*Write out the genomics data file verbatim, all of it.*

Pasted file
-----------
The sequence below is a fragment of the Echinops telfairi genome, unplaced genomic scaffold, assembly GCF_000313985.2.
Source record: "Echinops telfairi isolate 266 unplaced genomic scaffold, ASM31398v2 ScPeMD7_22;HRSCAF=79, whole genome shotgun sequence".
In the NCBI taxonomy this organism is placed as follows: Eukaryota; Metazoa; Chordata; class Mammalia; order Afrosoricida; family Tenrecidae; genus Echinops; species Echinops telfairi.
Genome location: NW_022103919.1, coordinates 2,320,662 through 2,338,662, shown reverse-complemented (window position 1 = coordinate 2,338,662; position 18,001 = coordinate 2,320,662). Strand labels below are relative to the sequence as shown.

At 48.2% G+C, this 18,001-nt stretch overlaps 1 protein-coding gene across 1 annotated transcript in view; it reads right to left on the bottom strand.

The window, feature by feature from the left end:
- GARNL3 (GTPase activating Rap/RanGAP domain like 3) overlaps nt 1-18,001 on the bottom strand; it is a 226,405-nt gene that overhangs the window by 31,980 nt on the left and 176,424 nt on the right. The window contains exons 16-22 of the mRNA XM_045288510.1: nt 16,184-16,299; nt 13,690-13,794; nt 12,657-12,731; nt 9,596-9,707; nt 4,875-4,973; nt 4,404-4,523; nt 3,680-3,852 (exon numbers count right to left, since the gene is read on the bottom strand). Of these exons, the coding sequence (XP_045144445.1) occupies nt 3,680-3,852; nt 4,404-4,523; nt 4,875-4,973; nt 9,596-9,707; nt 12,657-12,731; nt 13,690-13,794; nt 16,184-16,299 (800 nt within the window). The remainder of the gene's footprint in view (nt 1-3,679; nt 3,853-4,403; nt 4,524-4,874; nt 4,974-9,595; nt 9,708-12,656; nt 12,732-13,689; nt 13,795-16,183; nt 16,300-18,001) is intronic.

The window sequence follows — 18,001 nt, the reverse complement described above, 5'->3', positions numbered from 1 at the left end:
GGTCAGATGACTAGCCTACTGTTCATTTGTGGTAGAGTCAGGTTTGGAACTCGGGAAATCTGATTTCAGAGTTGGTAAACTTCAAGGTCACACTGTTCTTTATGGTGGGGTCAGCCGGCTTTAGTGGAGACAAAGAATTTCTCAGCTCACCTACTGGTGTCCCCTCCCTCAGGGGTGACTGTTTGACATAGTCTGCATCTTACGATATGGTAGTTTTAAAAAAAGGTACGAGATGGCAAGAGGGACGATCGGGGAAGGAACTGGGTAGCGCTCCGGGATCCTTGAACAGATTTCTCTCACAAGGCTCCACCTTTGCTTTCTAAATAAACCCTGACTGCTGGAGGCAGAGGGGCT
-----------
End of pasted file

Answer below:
The sequence below is a fragment of the Echinops telfairi genome, unplaced genomic scaffold, assembly GCF_000313985.2.
Source record: "Echinops telfairi isolate 266 unplaced genomic scaffold, ASM31398v2 ScPeMD7_22;HRSCAF=79, whole genome shotgun sequence".
In the NCBI taxonomy this organism is placed as follows: Eukaryota; Metazoa; Chordata; class Mammalia; order Afrosoricida; family Tenrecidae; genus Echinops; species Echinops telfairi.
Genome location: NW_022103919.1, coordinates 2,320,662 through 2,338,662, shown reverse-complemented (window position 1 = coordinate 2,338,662; position 18,001 = coordinate 2,320,662). Strand labels below are relative to the sequence as shown.

At 48.2% G+C, this 18,001-nt stretch overlaps 1 protein-coding gene across 1 annotated transcript in view; it reads right to left on the bottom strand.

The window, feature by feature from the left end:
- GARNL3 (GTPase activating Rap/RanGAP domain like 3) overlaps nt 1-18,001 on the bottom strand; it is a 226,405-nt gene that overhangs the window by 31,980 nt on the left and 176,424 nt on the right. The window contains exons 16-22 of the mRNA XM_045288510.1: nt 16,184-16,299; nt 13,690-13,794; nt 12,657-12,731; nt 9,596-9,707; nt 4,875-4,973; nt 4,404-4,523; nt 3,680-3,852 (exon numbers count right to left, since the gene is read on the bottom strand). Of these exons, the coding sequence (XP_045144445.1) occupies nt 3,680-3,852; nt 4,404-4,523; nt 4,875-4,973; nt 9,596-9,707; nt 12,657-12,731; nt 13,690-13,794; nt 16,184-16,299 (800 nt within the window). The remainder of the gene's footprint in view (nt 1-3,679; nt 3,853-4,403; nt 4,524-4,874; nt 4,974-9,595; nt 9,708-12,656; nt 12,732-13,689; nt 13,795-16,183; nt 16,300-18,001) is intronic.

The window sequence follows — 18,001 nt, the reverse complement described above, 5'->3', positions numbered from 1 at the left end:
GGTCAGATGACTAGCCTACTGTTCATTTGTGGTAGAGTCAGGTTTGGAACTCGGGAAATCTGATTTCAGAGTTGGTAAACTTCAAGGTCACACTGTTCTTTATGGTGGGGTCAGCCGGCTTTAGTGGAGACAAAGAATTTCTCAGCTCACCTACTGGTGTCCCCTCCCTCAGGGGTGACTGTTTGACATAGTCTGCATCTTACGATATGGTAGTTTTAAAAAAAGGTACGAGATGGCAAGAGGGACGATCGGGGAAGGAACTGGGTAGCGCTCCGGGATCCTTGAACAGATTTCTCTCACAAGGCTCCACCTTTGCTTTCTAAATAAACCCTGACTGCTGGAGGCAGAGGGGCT